Friday, May 6, 2011

Perednia On Clinical Guidelines

The concept of clinical practice guidelines is one of the key cornerstones of ObamaCare. The theory is that there is "too much variation" in how individual doctors practice around the country. Hence, in the name of preserving quality and "cost effectiveness", physicians will be increasingly pressured by the government to follow clinical practice guidelines.

Dr. Doug Perednia addresses this issue in his essay, "Dangers of strict adherence to clinical guidelines", which draws extensively from an earlier essay by cardiologist Dr. Rich Fogoros, "The Abuse of Implantable Defibrillator Guidelines".

Dr. Perednia makes a couple of key take-home points:
1) Clinical guidelines often do not capture the reality of "in the trenches" medicine. Patients are all individuals, and frequently do not present as described in the textbooks. Hence, adherence to clinical guidelines will often mean that patients won't receive certain treatments that are actually medically appropriate for their particular individual circumstances, because they fall outside of the theoretical guidelines.

2) Many of the guidelines are based on very questionable evidence, even though bureaucrats will insist on calling them "evidence based" practices. And deviating from these guidelines will be falsely characterized as practicing "non evidence based" medicine, even when it is medically appropriate.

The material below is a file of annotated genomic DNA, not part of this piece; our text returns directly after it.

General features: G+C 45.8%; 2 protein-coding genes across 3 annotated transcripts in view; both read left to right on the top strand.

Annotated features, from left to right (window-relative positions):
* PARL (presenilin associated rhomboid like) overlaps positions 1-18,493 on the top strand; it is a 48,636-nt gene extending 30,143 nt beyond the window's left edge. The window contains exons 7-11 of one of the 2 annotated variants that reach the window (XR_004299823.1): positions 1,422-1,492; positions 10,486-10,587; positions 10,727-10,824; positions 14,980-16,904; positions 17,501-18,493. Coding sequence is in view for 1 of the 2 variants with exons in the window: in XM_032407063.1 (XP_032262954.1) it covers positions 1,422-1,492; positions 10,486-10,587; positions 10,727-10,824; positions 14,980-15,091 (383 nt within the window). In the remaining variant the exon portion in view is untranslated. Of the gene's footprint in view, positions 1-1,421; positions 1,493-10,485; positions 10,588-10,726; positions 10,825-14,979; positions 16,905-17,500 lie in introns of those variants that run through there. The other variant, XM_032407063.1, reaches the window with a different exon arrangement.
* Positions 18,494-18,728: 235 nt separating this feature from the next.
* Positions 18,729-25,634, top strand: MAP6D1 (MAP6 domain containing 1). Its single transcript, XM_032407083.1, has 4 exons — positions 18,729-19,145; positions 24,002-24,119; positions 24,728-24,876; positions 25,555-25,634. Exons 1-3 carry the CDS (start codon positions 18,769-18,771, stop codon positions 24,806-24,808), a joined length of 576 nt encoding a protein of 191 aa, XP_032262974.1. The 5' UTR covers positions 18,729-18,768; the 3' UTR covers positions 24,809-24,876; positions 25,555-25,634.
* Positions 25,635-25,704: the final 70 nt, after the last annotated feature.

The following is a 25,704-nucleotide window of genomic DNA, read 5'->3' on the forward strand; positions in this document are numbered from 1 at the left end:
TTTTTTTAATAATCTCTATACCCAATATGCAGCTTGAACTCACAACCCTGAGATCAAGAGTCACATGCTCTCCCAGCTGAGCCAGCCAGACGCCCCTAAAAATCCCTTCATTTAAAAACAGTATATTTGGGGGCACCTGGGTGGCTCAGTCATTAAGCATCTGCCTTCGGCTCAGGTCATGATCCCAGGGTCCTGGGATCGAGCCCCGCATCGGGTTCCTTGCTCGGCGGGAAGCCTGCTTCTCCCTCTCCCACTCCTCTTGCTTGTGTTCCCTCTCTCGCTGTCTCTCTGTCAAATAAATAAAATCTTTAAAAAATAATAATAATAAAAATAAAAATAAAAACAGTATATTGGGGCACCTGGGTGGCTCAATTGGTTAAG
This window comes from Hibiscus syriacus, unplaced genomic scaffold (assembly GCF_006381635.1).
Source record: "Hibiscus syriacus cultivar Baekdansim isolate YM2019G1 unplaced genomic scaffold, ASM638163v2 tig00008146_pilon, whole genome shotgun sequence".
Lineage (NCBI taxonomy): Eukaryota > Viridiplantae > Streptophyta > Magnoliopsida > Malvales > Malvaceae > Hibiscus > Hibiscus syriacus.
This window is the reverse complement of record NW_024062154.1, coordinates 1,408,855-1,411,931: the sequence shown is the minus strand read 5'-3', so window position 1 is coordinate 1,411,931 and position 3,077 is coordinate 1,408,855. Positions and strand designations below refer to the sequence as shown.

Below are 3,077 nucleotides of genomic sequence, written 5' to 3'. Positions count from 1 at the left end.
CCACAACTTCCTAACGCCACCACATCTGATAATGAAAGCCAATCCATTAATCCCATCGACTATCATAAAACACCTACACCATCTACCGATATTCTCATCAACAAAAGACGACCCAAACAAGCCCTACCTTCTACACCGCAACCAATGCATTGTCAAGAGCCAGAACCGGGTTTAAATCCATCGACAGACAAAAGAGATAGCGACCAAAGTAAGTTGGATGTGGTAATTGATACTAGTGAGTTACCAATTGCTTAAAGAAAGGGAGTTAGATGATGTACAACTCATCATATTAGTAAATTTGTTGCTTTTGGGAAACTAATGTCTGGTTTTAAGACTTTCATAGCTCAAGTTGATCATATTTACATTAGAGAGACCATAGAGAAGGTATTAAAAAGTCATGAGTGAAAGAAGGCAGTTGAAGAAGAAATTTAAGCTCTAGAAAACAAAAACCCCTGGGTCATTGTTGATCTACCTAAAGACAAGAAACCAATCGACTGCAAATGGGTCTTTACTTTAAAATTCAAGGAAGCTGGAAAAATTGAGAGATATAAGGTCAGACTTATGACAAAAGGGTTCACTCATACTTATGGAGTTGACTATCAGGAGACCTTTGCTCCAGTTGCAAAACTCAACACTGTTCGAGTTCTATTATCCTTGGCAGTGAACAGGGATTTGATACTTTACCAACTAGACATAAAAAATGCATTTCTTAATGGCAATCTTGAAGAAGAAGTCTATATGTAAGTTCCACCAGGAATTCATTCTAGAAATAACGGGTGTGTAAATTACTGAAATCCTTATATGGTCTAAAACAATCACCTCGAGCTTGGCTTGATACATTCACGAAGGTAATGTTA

(Read the full text of "Dangers of strict adherence to clinical guidelines".)

Of course, clinical guidelines per se are not automatically wrong. When they are solidly grounded in medical science, they can be valuable practice aids -- when properly used by a physician who integrates them with the specific facts of the specific patient he or she is treating. But they should not be used as a substitute for the independent rational judgment of the practicing physician. That's why medicine is a combination of science and art -- not merely following "cookbook" protocols.

As Dr. Perednia emphasizes, "Strict adherence to standardized guidelines ought to raise a red flag." That's a sign that a doctor has abdicated his own judgment and his own mind to his bureaucratic masters -- at his patient's expense.

The fundamental problem with the current ObamaCare push towards "clinical guidelines" is that it's just another variation of the fallacious central-planner mindset that ruined the economies of the Eastern Bloc countries:

Just as those European central planners believed that bureaucrats could know better than you how to spend your own money, today's medical bureaucrats believe they know better than the actual treating physician as to what medical care you should (or should not) receive.

Only this time, you won't just be risking getting bad automobiles. Rather, you'll be risking your life.